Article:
The thalamic pulvinar and the lateral intraparietal area (LIP) share reciprocal anatomical connections and are part of an extensive cortical and subcortical network involved in spatial attention and oculomotor processing. The goal of this study was to compare the effective connectivity of dorsal pulvinar (dPul) and LIP and to probe the dependency of microstimulation effects on task demands and spatial tuning properties of a given brain region. To this end, we applied unilateral electrical microstimulation in the dPul and LIP in combination with event-related BOLD fMRI in monkeys performing fixation and memory-guided saccade tasks. Microstimulation in both dPul and LIP enhanced task-related activity in monosynaptically-connected prefrontal cortex and along the superior temporal sulcus (STS) as well as in extrastriate cortex. Both dPul and LIP stimulation also elicited activity in several cortical areas in the opposite hemisphere, implying polysynaptic propagation of excitation. LIP microstimulation elicited strong activity in the opposite homotopic LIP while no homotopic activation was found during dPul stimulation. Despite extensive activation along the intraparietal sulcus evoked by LIP stimulation, there was a difference in frontal and occipital connectivity elicited by posterior and anterior LIP stimulation sites. Comparison of dPul stimulation with the adjacent but functionally distinct ventral pulvinar also showed distinct connectivity. On the level of single trial timecourses within a region, most microstimulation regions did not show task-dependence of stimulation-elicited response modulation. Across regions, however, there was an interaction between the task and the stimulation, and task-specific correlations between the initial spatial selectivity and the magnitude of stimulation effect were observed. Consequently, stimulation-elicited modulation of task-related activity was best fitted by an additive model scaled down by the initial response amplitude. In summary, we identified overlapping and distinct patterns of thalamocortical and corticocortical connectivity of the two key visuospatial areas, highlighting the dorsal bank and fundus of STS as a prominent node of shared circuitry. Spatial task-specific and partly polysynaptic modulations of cue and saccade planning delay period activity in both hemispheres exerted by unilateral pulvinar and parietal stimulation provide insight into the distributed interhemispheric processing underlying spatial behavior.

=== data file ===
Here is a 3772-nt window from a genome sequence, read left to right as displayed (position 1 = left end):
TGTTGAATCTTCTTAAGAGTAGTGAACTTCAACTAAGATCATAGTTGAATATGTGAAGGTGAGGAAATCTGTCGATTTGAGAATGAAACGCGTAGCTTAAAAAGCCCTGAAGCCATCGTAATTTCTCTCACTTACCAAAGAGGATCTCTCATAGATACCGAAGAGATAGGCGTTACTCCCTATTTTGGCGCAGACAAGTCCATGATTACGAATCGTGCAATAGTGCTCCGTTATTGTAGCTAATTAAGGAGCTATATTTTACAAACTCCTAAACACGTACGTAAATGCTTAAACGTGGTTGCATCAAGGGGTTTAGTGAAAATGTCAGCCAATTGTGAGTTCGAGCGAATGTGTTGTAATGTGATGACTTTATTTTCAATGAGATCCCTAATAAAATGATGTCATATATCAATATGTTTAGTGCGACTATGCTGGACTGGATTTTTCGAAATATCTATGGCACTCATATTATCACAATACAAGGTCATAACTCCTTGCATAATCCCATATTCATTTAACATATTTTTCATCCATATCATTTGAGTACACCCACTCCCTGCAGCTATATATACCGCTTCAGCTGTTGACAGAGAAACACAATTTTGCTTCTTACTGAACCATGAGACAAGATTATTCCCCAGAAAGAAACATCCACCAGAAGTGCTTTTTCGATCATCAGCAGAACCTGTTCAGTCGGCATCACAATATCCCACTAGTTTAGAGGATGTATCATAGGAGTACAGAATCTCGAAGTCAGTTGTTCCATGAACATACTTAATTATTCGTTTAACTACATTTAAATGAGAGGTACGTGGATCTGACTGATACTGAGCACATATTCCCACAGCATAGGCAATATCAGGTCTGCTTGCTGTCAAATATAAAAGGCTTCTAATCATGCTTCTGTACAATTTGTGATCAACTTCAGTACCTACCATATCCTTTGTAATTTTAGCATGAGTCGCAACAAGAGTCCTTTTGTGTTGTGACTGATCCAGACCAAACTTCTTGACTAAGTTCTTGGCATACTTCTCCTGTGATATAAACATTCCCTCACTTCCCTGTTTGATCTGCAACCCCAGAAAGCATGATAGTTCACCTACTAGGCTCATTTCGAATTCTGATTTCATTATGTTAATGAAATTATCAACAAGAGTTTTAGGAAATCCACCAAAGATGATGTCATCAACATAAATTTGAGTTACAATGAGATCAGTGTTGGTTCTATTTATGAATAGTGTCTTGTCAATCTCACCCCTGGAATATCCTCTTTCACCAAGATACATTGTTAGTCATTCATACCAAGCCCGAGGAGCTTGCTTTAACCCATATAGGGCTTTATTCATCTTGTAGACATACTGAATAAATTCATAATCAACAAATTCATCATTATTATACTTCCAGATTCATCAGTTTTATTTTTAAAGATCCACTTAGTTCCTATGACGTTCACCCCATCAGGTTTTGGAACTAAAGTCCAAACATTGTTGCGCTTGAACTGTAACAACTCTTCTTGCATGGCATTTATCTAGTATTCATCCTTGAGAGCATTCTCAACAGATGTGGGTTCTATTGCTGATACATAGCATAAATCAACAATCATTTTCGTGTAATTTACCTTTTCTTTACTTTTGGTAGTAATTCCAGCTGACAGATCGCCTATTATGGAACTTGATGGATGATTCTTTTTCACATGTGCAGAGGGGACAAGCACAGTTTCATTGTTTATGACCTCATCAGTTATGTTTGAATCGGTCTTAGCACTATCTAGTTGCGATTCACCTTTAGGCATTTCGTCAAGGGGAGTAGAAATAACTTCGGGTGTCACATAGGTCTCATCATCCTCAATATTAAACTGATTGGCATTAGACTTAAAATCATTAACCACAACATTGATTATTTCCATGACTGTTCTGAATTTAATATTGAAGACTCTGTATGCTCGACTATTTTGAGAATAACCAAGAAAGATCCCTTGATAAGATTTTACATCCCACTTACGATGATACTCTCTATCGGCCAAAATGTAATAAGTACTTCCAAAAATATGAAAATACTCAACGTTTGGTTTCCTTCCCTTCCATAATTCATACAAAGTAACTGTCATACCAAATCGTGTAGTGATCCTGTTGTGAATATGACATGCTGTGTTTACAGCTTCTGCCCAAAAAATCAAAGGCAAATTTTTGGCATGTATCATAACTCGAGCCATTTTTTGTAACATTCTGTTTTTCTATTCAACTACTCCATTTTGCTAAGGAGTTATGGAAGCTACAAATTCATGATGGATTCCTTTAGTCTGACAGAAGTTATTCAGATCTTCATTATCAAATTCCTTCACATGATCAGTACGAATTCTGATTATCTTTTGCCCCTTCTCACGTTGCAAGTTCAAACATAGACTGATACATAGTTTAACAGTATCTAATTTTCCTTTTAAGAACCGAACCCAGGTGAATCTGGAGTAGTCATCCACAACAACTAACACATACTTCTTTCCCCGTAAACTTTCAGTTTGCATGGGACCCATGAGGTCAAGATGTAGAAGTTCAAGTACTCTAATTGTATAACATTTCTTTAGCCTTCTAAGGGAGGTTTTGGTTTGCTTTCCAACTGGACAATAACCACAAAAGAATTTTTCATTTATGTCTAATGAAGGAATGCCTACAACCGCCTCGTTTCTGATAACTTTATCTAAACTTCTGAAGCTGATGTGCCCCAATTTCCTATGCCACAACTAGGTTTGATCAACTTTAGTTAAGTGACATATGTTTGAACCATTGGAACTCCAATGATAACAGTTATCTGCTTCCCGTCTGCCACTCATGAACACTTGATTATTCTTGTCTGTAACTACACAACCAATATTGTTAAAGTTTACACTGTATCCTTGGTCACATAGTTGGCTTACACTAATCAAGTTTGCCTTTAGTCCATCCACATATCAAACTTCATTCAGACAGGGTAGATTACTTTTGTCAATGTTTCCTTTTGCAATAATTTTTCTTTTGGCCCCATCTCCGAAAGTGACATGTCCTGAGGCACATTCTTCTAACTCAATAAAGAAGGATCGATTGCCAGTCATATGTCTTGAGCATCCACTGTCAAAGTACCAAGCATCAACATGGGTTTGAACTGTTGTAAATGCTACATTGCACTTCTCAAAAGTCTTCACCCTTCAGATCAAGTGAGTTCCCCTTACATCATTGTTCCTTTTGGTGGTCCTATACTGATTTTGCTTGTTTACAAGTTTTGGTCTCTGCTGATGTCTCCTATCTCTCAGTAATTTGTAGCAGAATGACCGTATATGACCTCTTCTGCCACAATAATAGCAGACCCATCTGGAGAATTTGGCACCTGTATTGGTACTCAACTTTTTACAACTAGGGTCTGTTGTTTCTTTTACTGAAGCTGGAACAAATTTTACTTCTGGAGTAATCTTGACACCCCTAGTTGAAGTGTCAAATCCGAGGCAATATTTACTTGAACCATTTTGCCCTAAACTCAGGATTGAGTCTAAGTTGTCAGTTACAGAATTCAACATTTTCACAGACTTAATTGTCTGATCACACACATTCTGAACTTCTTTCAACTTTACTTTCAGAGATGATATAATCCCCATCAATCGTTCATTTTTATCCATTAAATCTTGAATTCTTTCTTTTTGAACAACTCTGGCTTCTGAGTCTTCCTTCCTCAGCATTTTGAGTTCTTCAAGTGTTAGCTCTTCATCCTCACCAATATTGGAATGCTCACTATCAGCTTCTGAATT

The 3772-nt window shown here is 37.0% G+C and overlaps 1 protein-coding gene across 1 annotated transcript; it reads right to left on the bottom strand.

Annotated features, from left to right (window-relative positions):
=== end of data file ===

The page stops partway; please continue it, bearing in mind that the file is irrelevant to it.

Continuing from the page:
bioRxiv Subject Collection: Neuroscience